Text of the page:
DTN News: Pakistan TODAY November 1, 2009 ~ Pakistan Doubles Down Against The Taliban *Source: DTN News / (NSI News Source Info) ISLAMABAD, Pakistan - November 1, 2009: The letter was simple and direct. "To the brave and honorable people of the Mehsud tribe," it started, in both Urdu and Pashtu, the two languages of Pakistan's troubled tribal areas along the border with Afghanistan. "The operation [by the Pakistan army] is not meant to target the valiant and patriotic Mehsud tribes but [is] aimed at ridding them of the elements who have destroyed peace in the region." Dropped from helicopters above the mountain scrubland of South Waziristan the day before 28,000 Pakistani troops went in to wrest control of a militant stronghold, the letter was signed by General Ashfaq Kayani, chief of the Pakistani military. A Pakistani soldier in the tribal regions aims at hills where Taliban militants seek shelter in caves. To drive home the point that Pakistan's most powerful man was speaking directly to a people largely ignored by the country's laws and politics, his photograph, flanked by the Pakistani flag and the crossed-swords insignia of the military, was splashed across the top of the note. The unprecedented letter, along with an army operation in a part of the country that has seen little of the central government since Pakistan's birth in 1947, signals an extraordinary about-face for the nation's military establishment. For decades, Pakistan's armed forces have been obsessed with India, its foe in four wars, rather than the enemy within. But is the change of heart enough to stop Pakistan's endless death spiral toward becoming a nuclear-armed failed state? (See pictures of Pakistan's vulnerable North-West Frontier Province.) No general wants to take war to his own people. Kayani was forced to do so by a surge of violence radiating from the South Waziristan headquarters of the Tehrik-i-Taliban Pakistan (TTP), a group of several militant organizations seething with grievances against the state and influenced in part by al-Qaeda. The 10,000-strong TTP, which was led by Baitullah Mehsud until he was killed by a U.S. drone in August, is largely made up of members of his Mehsud tribe, though an increasing number of militants from the Pakistani heartland of Punjab, along with an estimated 1,500 Uzbek and Arab fighters, have joined the force. Since Mehsud's deputy, Hakimullah Mehsud, assumed leadership in August, there has been an escalation of violence throughout the country that has seen dozens of suicide-bomb attacks, lethal raids on security installations — including the army headquarters — and more than 200 deaths. The attacks, which have targeted an Islamic university, shopping centers and police academies, have done the seemingly impossible: turned Pakistani public opinion against militants who had formerly been considered holy warriors fighting international forces in Afghanistan. That has allowed the army to go in with popular support. "This operation is not against an area or a tribe," says military spokesman Major General Athar Abbas. "The objective is to regain the space lost last year when Baitullah Mehsud declared war on the state of Pakistan." An Ideal Place for Jihad Truthfully, Pakistan never had that space to begin with. South Waziristan is part of the Federally Administered Tribal Areas (FATA), which are governed by political officers rather than elected officials. The people of FATA have few constitutionally protected rights and privileges. Central government's presence is minimal; so is development. It is the ideal place for a militant group seeking to set up an Islamic caliphate from which to launch a global jihad. Three times, the army has gone into South Waziristan, only to be forced into ignoble retreat. But Kayani, 57, seems determined to win this time. He is leading his army into a war that is both guerrilla in nature — the militants know the terrain and have local support — and conventional in its goals. "For the military, the goal is limited: to degrade and destroy these elements and not let them use South Waziristan as a sanctuary from which to spread terrorism in the rest of Pakistan," says Rifaat Hussain, of Islamabad's Quaid-i-Azam University. "But for the TTP, it is a battle for survival. If they lose, the whole movement is finished." See pictures of a Jihadist's journey. See pictures from the suicide bombings in Islamabad. It is not the first time Kayani has led an operation against militants. This summer he fought an offshoot of the TTP in the Swat Valley, where a failed peace accord had encouraged the local Taliban to attempt a takeover of an entire district. That experience proved the turning point for the army. Intelligence operatives revealed the extensive links between the Swat militants and those fighting for Baitullah Mehsud, fueling fears of a nationwide insurgency. The army "realized that the gains they had made in Swat would not be sustainable unless and until they go after these guys in South Waziristan," says Hussain. "The government does not want to be in the position where these guys have made themselves so strong that the Taliban take root in Punjab, because then the game is up." For all its intentions to root out insurgency, the military has been forced to make risky deals. Most civilians have fled the area of fighting in South Waziristan, enabling the army to use extensive airpower against militants without fear of collateral damage. But there are only 28,000 ground troops in an area the size of Rhode Island, fighting a well-fortified enemy that has bunkers, ammunition depots, land mines and an extensive network of caves. To prevent TTP fighters from escaping over the border to Afghanistan, the army has reached out to what it perceives to be the lesser evil — militant groups that may have fought the government in the past but that detest the TTP more. (See pictures of Pakistan beneath the surface.) As recently as February, the leader of one such group, Maulvi Nazir of the Ahmedzai Wazir tribe, joined forces with Baitullah Mehsud and declared war on Islamabad, Kabul and Washington. The alliance ended with Mehsud's death, and Nazir resumed his tribe's long rivalry with the Mehsuds. Both Nazir and Hafiz Gul Bahadur, another local militant, have entered into nonaggression pacts with the army and have been promised money and reconstruction projects in exchange for their neutrality. The Haqqani network, led by former Afghan warlord Jalaluddin Haqqani — one of the U.S.'s most-wanted militants, whose network has concentrated its efforts on attacking NATO forces in Afghanistan — is also expected to remain passive throughout the operation, military officials tell TIME. Army spokesman Abbas defends these agreements. "If you have to defeat the main serpent, would you like to isolate that from the others or deal with them all at once?" he asks. Hussain thinks the tactic makes sense in the short term but worries that in time, the groups that are neutral now may just become a new threat. Baitullah Mehsud, he points out, was once an ally of the Pakistani military. The Pakistani army's relationship with its lesser-evil militants is unlikely to please the U.S. These are groups that have trained their guns principally on U.S. and NATO troops across the border in Afghanistan and have assisted Afghan Taliban who have established bases on the Pakistani side of the border. But Shuja Nawaz, director of the Atlantic Council's South Asia Center, says the army is not strong enough to take on the Afghan Taliban based in Pakistan and their friends in the tribal regions. The army, he says, doesn't have "the numbers or the equipment to do that." (See pictures of a Pakistan police academy under fire.) It does, actually; it's just that most of Pakistan's army is still based far from its western border with Afghanistan, along its eastern frontier with India. The military establishment has belatedly recognized the threat posed by internal militants, but it is difficult to overestimate Pakistan's continuing paranoia about India. Many commanders serving today cut their teeth during wars with India and remain convinced that the country is bent on destabilizing Pakistan and taking back all the disputed territory of Kashmir. That is why analysts like Nawaz say the only real solution to Pakistan's militancy is a regional détente with India. That, he says, would allow "Pakistan to divert resources — not just troops but monetary resources — to the civil sector for better governance." Maybe. On the other hand, Pakistan's civilian officials have hardly done much to improve lives when they have had the chance. It was governmental neglect that enabled militants to establish a foothold in the tribal areas in the first place. Unless the government can follow the army's offensive with development, infrastructure, jobs and justice, extremist groups will always thrive in the tribal areas. Taking the battle to the militants in South Waziristan, says Lieut. General Ali Muhammad Jan Aurakzai, the former governor of Pakistan's North-West Frontier Province, "is a requirement, but not a solution — a first field dressing to a battle wound." The solution, as is usually the case in regions that breed insurgencies — and not just in Pakistan — is better governance. No sign of that yet.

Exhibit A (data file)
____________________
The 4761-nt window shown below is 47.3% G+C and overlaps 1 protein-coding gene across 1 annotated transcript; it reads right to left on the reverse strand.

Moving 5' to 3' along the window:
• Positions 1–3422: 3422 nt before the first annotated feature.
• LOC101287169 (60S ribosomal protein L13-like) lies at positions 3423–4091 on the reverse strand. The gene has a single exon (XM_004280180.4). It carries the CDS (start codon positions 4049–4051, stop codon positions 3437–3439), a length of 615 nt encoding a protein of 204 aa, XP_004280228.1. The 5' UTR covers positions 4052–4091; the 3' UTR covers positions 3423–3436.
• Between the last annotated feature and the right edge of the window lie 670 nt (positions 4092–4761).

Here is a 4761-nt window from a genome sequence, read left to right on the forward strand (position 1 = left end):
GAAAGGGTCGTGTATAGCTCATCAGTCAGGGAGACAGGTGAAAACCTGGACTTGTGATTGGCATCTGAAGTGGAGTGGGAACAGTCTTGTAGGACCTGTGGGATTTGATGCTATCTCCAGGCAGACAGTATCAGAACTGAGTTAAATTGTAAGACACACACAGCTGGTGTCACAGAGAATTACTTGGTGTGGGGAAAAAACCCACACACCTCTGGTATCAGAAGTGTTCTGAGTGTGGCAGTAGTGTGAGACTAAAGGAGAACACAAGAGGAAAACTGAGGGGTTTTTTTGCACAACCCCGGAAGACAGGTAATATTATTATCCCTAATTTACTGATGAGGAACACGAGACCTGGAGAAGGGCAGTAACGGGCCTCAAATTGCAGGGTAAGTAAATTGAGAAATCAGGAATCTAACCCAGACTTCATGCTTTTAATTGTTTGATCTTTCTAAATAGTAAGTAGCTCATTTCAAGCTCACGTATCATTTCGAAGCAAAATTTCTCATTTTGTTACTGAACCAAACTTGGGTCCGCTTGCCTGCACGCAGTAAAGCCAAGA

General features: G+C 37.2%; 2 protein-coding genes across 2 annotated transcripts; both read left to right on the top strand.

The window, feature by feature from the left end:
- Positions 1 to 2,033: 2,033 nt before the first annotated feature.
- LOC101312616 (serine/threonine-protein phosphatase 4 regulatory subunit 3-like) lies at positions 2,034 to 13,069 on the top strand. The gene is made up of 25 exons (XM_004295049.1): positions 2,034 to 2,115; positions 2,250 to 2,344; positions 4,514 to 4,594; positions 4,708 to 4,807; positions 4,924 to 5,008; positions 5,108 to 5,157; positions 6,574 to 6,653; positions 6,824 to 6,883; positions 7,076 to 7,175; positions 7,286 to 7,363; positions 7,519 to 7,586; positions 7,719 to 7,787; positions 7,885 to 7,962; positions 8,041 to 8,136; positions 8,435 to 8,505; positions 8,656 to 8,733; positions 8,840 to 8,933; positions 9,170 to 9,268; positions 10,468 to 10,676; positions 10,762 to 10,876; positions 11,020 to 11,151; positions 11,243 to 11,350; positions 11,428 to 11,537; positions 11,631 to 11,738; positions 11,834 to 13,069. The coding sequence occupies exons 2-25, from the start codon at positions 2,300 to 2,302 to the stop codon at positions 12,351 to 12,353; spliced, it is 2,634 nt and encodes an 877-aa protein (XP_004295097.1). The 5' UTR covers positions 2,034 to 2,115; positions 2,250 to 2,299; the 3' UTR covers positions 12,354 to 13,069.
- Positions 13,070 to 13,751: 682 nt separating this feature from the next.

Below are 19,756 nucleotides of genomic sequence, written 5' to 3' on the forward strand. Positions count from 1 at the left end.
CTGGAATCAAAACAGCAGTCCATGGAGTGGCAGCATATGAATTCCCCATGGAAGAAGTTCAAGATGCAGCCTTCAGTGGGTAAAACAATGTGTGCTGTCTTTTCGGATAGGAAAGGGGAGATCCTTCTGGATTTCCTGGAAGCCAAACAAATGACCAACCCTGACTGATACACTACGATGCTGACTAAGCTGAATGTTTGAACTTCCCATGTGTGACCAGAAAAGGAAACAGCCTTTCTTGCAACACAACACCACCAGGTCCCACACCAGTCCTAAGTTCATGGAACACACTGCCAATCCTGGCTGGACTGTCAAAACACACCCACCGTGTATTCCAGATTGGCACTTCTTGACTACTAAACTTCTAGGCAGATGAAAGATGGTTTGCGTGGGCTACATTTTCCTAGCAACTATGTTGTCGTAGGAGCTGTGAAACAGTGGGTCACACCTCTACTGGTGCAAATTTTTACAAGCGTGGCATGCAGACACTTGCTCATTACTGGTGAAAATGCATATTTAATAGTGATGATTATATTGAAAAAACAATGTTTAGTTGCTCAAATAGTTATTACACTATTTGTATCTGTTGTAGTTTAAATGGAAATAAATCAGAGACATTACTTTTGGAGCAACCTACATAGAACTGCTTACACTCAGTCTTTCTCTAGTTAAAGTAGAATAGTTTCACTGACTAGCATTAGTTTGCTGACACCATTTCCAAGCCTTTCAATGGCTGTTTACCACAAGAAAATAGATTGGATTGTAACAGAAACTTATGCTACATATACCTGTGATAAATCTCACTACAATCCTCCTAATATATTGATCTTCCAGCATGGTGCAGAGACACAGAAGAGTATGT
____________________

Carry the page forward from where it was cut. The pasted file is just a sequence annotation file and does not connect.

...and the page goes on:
DTN News: Airlines News TODAY November 1, 2009 ~ Qatar Airways Seeks Revised Schedule For A380 Delivery

DTN News: Airlines News TODAY November 1, 2009 ~ Qatar Airways Seeks Revised Schedule For A380 Delivery *The New Doha International Airport is being built with facilities to accommodate Airbus A380s super jumbos *Source: DTN News / Int'l Media (NSI News Source Info) DOHA, Qatar - November 1, 2009: Qatar Airways has sought a revised schedule for the delivery of Airbus A380 super jumbos in view of the airline’s ‘performance requirements’, CEO Akbar al-Baker has said. “We don’t know when we will start receiving the A380s; we are waiting for Airbus to come back to us with the revised date,” al-Baker told Gulf Times.Qatar Airways, one of the fastest growing airlines in the world, was among the launch customers at the official unveiling today of the world’s newest and largest passenger jet, the Airbus A380-800 ‘super jumbo’ in Toulouse. Qatar Airways chief executive Akbar al-Baker says the airlines is ‘contractually committed’ to orders for five Airbus A380s. He, however, said Qatar Airways would take delivery of the ‘contractually committed aircraft’. “We have placed orders for five Airbus A380s. These are firm orders and we have not gone for any other option,” al-Baker said. The four-engined Airbus A380 is the world’s largest passenger jet. Qatar Airways is a launch customer of the twin-deck super jumbos, capable of carrying 555 passengers in a luxurious configuration. As per the earlier schedule, the national carrier would have taken delivery of the A380s from 2012. The New Doha International Airport (NDIA) is being built with facilities that can accommodate the ‘super jumbos’. Qatar Airways plans to initially operate the A380 on its flagship European route between Doha and London Heathrow followed by other prime, high-density routes. Al-Baker said the delivery of Qatar Airways’ 32 Boeing B777s would be completed by 2011. The national carrier took delivery of its first Boeing aircraft-a Boeing 777-300 Extended Range aircraft-in November 2007. From only four aircraft in 1997, Qatar Airways has grown to a fleet size of more than 70 aircraft now. By 2013, the fleet size will reach 110 aircraft. Currently, Qatar Airways has more than 220 aircraft on order worth more than $40bn for delivery over the next few years. On the opening of the NDIA, al-Baker said the ‘contractual agreement’ was that the new airport should be handed over by 2011. Initially, the new airport will have a capacity of 24mn passengers a year. Once fully developed beyond 2015, the airport is expected to handle up to 50mn passengers a year. On the airline’s three new destinations he said, “This will happen in the current financial year.” Al-Baker did not disclose details on the two ‘unnamed destinations’ in Europe. “I cannot tell you, I cannot name them,” he said. Qatar Airways is set to fly to Melbourne in Australia on December 6. Sydney will be connected in early 2010. Currently, the national carrier flies to 84 destinations worldwide. 'No first-class seats on inter-continental flights' Qatar Airways chief executive Akbar al-Baker says the airlines is ‘contractually committed’ to orders for five Airbus A380s. ‘No first-class seats on inter-continental flights’ Qatar Airways CEO Akbar al-Baker has said the airline will not have first-class seats on its inter-continental flights anymore. “But our product in business class is better than first class in most of the airlines,” he told Gulf Times. Qatar Airways has taken a decision not to unduly focus on first-class seats as premium travel by the global economic downturn, al-Baker said. “The demand for first-class seats has certainly come down because of the recession. However, there are many takers for our business class seats,” he said recently. Early this year, the airline decided to overhaul its A340s by removing the first-class lounge. The airline cited ‘low usage’ for removing the first-class lounge, which would provide room for many seats in the economy class.